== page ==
The owners said the inventory will include guns and equipment for shooting sports, archery equipment, binoculars and scopes, knives, and hand-made axes from Sweden. Since the owners are still setting up shop, there were only minimal items on display this week, mostly scopes.
The owners say the store is appropriate for the Town Center, and they have taken steps to help ease people’s concerns.
“Absolutely no firearms will be visible from the street,” Higgins said. “No one under 18 is allowed in here without a parent.”
Higgins said the age stipulation is their rule, not a state regulation. The shop and its owners have been approved by the federal bureau of Alcohol, Tobacco and Firearms (ATF), the FBI and local authorities, a process which took about six months.
Higgins said they have taken measures “far beyond” what is required by federal, state and local officials to ensure the physical security of the building.
“We’re trying to be sensitive and still conduct a legitimate business,” Higgins said.
Both owners are certified pistol permit instructors, and have set up a classroom in the store. They will be offering classes for pistol permits to meet the state requirements that anyone wanting to purchase a handgun must have eight hours of classroom instruction. Purchasers are also subject to a background check by state, federal and local authorities that typically takes 30 to 60 days to complete.
The owners will also offer free gun safety courses to anyone interested in learning the proper handling and storage of firearms. Higgins said no shooting will be done on the premises.
The owners said their store will be like a smaller version of North Cove Outfitters, which recently closed after 23 years on Main Street in Old Saybrook. Owens worked there as a manager. Higgins said they’re “looking to grow into” a store like the North Cove. “We’re starting with the most popular departments at that store.”
“Shooting sports was one of the top departments in that store,” Owens said, adding that another popular one was flyfishing.
“My favorite thing to do is flyfishing,” said Higgins. “Flyfishing will be one of the next departments we add.”
The owners said there are no plans to add the other departments the North Cove had, such as canoes, kayaks, clothing or footwear. The Old Saybrook store also featured camping gear, and a line of gifts and books.
“Our long-term goal is not to stay this size,” Owens said, indicating that a move to a larger venue is possible.
Higgins said there is definitely a market for the store’s merchandise. He said there are numerous shooting sport clubs in the area, and thousands of people who are interested in hunting, target-shooting, and trap and skeet shooting. Both owners are avid hunters and fishermen.
“There’s a gap along the shoreline that doesn’t have a store like this,” Higgins said. “There isn’t an outdoor store along the shoreline (since the closing of North Cove) …Folks in those towns now have a need to come to downtown Branford.”
In regard to the meeting Monday night, Higgins said it is important to include people who have an understanding of current gun laws. “Everybody had to come together as a community and take a look at our culture,” including mental health issues, he said.
Branford State Rep. Lonnie Reed said it is important for the community to have a conversation about gun control, “what tone you want to establish in your community, what you want your community identity to be.” She plans to attend the meeting and is particularly interested in hearing from responsible gun owners.
“I grew up around hunters and guns. My father and his brothers, there were six of them, had been in the military and we were taught to shoot at an early age. We went to target ranges, shooting ranges and we were taught how to shoot. We felt an enormous amount of responsibility around guns.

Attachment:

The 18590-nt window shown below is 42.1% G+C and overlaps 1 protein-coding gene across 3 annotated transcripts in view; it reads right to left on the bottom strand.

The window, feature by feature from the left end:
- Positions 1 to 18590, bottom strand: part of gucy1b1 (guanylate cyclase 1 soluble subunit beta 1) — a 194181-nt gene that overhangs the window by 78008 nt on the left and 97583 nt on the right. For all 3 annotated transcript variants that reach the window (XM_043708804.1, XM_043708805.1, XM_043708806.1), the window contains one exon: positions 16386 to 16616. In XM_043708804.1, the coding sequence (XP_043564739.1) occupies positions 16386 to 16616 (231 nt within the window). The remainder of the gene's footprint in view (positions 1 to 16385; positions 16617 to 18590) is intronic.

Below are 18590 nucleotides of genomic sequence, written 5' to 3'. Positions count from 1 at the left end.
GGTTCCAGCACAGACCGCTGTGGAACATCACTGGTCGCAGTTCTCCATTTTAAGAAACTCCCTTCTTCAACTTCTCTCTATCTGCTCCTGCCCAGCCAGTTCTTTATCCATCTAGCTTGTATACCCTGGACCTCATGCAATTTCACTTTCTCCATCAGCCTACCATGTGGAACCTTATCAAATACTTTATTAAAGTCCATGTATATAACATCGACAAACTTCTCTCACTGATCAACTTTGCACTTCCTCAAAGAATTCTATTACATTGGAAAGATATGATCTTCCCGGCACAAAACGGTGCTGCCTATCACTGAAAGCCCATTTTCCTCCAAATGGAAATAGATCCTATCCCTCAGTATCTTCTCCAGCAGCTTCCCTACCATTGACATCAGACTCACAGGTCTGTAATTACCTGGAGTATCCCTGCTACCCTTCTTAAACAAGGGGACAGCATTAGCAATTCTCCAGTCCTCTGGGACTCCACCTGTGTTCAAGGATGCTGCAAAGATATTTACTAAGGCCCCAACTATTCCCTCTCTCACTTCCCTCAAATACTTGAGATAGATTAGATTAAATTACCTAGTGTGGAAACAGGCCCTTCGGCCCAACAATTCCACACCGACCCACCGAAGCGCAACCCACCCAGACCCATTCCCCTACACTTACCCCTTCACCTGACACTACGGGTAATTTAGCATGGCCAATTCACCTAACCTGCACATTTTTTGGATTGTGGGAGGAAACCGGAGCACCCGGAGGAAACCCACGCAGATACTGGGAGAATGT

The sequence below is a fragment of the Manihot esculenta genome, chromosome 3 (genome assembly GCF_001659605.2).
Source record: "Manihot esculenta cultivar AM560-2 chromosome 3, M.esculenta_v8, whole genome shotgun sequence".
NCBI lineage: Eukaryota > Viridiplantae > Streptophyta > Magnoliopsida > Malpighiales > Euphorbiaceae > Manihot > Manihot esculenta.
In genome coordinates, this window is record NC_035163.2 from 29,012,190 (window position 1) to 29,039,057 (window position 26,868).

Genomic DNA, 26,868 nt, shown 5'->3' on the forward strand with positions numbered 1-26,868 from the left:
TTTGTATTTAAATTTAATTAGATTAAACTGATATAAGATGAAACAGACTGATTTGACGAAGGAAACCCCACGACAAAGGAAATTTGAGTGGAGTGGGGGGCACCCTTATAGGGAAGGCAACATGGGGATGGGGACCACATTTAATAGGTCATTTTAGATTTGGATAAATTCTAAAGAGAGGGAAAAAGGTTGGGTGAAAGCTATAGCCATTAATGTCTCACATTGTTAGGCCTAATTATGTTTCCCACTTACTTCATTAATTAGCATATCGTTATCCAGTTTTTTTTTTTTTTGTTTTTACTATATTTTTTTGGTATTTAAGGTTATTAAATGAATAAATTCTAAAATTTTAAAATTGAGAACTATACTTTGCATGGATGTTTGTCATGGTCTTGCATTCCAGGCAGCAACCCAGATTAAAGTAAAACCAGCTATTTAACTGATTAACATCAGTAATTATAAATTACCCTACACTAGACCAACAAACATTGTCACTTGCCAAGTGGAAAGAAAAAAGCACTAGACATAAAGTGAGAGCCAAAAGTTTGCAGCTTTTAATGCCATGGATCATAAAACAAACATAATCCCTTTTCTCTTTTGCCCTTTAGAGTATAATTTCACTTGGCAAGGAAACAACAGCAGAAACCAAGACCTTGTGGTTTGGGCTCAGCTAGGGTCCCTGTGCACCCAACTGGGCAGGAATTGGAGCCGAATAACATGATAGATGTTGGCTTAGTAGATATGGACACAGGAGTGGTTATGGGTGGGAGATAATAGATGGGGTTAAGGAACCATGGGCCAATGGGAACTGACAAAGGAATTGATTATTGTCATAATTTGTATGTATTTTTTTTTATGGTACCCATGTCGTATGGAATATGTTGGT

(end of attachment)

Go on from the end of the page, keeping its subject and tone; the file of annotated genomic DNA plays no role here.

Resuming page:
“My Dad and my uncle were appalled by the demand for semi-automatic weapons. Those are weapons that only should be used by law enforcement and military personnel….Those were not the type of guns you would ever use for hunting. That is something you use to kill people. So I want to hear from a lot of responsible gun owners. Those are voices we want to hear in this conversation.”
As for the new gun shop about to open near the Green in Branford, she said while it is legal it is perfectly legitimate for communities to think about their future and about what stores they want and don’t want near schools and near the Green.
“I think perhaps local zoning should take care of that,” Reed said, adding that on the state level, the idea of what stores go where is also under consideration. “It is something we are talking about, certainly near schools and day care centers. It is enormously inappropriate … even though a lot of gun owners are really responsible people, the idea of having commerce of that nature close to little kids or older kids who might find it more interesting than they should or beyond their skill set, doesn’t seem like a good idea.” Click here to read a recent story where the zoning issue was raised.
Reed has signed on to an ammunition control bill that Democratic Majority Leader State Sen. Martin M. Looney is advocating. “I believe that high capacity magazines and semi-automatic assault weapons need to be banned. I also want to look at sawed off shotguns because these can be retrofitted to develop a more treacherous fire power.”
State Sen. Ed Meyer told the Eagle he, too, will attend the Monday evening meeting. He said he has signed on to the proposed legislation but had also written his own gun bill that he described as very dramatic and extreme. “It has the most extreme restrictions that I think you will find in the country that is still consistent with the Second Amendment. My bill prohibits the sale, purchase or possession of any magazine or clip and only allows guns that have one bullet so you can fire a gun but you will have to put a round in every time you want to fire.”
As for placing gun shops in certain sections of a town, Meyer said he thought there were precedents for towns and cities to examine with regard to how far liquor stores or stores that sell pornography are to be placed from a school or a church. “I would tilt toward that being a local issue,” Meyer said.
Marcia Chambers contributed reporting for this story.